[Simon Aubury] owns a cat. Or perhaps it is the other way around, we can never really tell. One morning around 6AM, the cat — we don’t know its name — heard a low-flying aircraft and to signal its displeasure at the event, decided to jump onto [Simon’s] face as he slept. Thanks to the well-known mind control abilities of cats, [Simon] decided he had to know what plane was causing this scenario to recur. So he did what any of us what do. He used a Raspberry Pi and a software defined radio dongle to decode the ADS-B signals coming from nearby aircraft.
Picking up the signals and capturing them is easy thanks to the wide availability of USB radios and a program called Dump1090. However, the data is somewhat jumbled and not in a cat-friendly format. [Simon] turned to Apache Kafka — a tool for building real-time data pipelines — to process the data.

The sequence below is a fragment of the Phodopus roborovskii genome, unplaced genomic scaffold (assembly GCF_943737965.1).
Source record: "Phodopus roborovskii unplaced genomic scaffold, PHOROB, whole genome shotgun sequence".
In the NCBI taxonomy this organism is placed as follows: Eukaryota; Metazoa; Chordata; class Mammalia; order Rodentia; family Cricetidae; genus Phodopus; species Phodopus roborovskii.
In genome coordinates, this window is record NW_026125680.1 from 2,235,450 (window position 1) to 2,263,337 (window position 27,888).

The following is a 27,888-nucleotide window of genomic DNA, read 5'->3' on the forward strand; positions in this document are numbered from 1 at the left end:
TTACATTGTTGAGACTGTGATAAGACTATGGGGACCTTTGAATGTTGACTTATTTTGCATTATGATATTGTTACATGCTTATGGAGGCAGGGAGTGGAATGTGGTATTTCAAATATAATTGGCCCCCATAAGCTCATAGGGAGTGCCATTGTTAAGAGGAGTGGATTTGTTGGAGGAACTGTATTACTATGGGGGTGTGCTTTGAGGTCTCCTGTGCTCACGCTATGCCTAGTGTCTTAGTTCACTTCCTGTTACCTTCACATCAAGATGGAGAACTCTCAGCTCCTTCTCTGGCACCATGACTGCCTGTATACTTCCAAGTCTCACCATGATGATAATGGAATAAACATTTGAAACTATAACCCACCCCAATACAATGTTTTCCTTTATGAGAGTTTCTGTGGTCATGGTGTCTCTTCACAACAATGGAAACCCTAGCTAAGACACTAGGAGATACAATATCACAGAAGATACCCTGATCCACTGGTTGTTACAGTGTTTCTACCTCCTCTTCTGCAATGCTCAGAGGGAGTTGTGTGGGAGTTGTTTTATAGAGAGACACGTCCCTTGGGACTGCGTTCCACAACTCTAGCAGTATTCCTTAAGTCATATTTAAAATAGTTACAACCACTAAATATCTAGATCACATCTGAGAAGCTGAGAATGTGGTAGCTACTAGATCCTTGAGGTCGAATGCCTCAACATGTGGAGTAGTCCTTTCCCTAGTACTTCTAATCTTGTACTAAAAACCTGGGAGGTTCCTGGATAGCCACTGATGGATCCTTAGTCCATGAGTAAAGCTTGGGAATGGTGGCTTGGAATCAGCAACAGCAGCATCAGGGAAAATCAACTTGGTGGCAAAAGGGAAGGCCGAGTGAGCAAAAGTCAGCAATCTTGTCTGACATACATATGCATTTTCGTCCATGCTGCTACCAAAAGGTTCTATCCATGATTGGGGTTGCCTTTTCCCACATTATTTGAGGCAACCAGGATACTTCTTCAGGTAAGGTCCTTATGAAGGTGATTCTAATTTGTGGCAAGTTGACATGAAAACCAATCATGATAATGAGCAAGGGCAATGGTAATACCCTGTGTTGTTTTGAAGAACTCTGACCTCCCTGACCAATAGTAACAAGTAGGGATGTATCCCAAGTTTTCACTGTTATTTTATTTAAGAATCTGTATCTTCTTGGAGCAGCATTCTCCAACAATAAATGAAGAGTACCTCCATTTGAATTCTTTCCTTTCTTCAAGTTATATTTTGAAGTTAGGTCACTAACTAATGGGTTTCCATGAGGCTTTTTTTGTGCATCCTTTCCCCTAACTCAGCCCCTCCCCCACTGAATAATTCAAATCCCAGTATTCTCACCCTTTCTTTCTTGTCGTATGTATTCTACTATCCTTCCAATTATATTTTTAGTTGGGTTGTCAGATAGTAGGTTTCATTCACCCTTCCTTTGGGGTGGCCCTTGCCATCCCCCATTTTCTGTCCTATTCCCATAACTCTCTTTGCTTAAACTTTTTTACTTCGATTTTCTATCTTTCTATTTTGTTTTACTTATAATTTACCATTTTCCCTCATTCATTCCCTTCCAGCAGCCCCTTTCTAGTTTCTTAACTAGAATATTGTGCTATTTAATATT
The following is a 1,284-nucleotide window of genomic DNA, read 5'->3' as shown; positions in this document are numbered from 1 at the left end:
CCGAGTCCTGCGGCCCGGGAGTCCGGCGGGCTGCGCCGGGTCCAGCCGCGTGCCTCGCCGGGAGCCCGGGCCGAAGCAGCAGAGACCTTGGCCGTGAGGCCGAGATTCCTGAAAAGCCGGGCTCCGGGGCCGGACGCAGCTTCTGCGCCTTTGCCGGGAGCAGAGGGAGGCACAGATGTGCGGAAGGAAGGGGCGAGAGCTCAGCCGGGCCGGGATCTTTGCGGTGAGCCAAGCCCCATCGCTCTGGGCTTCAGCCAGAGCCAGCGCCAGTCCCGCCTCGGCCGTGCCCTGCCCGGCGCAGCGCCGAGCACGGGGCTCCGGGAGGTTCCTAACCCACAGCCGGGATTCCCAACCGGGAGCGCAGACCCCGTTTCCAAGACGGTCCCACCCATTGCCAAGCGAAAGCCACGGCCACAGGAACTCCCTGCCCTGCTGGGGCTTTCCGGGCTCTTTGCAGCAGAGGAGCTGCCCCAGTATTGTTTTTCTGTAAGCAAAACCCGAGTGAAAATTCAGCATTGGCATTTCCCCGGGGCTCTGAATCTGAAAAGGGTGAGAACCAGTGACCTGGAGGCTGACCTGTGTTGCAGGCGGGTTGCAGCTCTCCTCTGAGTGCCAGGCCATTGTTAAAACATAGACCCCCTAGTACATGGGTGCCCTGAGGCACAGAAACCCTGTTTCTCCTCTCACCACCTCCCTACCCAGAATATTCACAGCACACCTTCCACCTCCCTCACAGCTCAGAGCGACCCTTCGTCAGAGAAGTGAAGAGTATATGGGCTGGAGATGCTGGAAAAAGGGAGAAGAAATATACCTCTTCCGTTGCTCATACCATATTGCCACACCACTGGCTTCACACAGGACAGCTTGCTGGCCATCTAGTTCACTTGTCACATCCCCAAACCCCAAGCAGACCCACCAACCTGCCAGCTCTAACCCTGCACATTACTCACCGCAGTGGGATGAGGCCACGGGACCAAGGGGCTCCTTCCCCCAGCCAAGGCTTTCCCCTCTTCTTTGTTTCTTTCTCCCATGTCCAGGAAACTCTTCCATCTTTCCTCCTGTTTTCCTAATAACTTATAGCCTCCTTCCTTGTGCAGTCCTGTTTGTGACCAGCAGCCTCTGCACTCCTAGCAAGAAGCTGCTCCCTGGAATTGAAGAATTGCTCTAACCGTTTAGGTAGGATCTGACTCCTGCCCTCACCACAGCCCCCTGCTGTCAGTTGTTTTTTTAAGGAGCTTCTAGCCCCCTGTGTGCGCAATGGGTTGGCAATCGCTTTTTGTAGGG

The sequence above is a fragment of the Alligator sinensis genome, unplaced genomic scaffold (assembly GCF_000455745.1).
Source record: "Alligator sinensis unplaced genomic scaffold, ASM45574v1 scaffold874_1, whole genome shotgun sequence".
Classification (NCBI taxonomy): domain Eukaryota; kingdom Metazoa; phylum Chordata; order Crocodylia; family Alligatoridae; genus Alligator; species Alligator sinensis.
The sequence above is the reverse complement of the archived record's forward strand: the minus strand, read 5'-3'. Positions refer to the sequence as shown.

Using Python and SQL, [Simon] populated a callsign database (which drives a topic in Kafka) and a location database. He also found existing data sources that could relate the airplane code to the type of plane and also the carrier and route information.
Kafka can take the steady stream of aircraft data and rapidly match it with the static databases to provide a meaningful data feed. Armed with that feed a dashboard system called Elastic Kibana, provides a great interface for letting the cat monitor local airspace. You can also query the databases to find out exactly what plane disturbed your slumber. In this case, it was an A383 going to Dubai.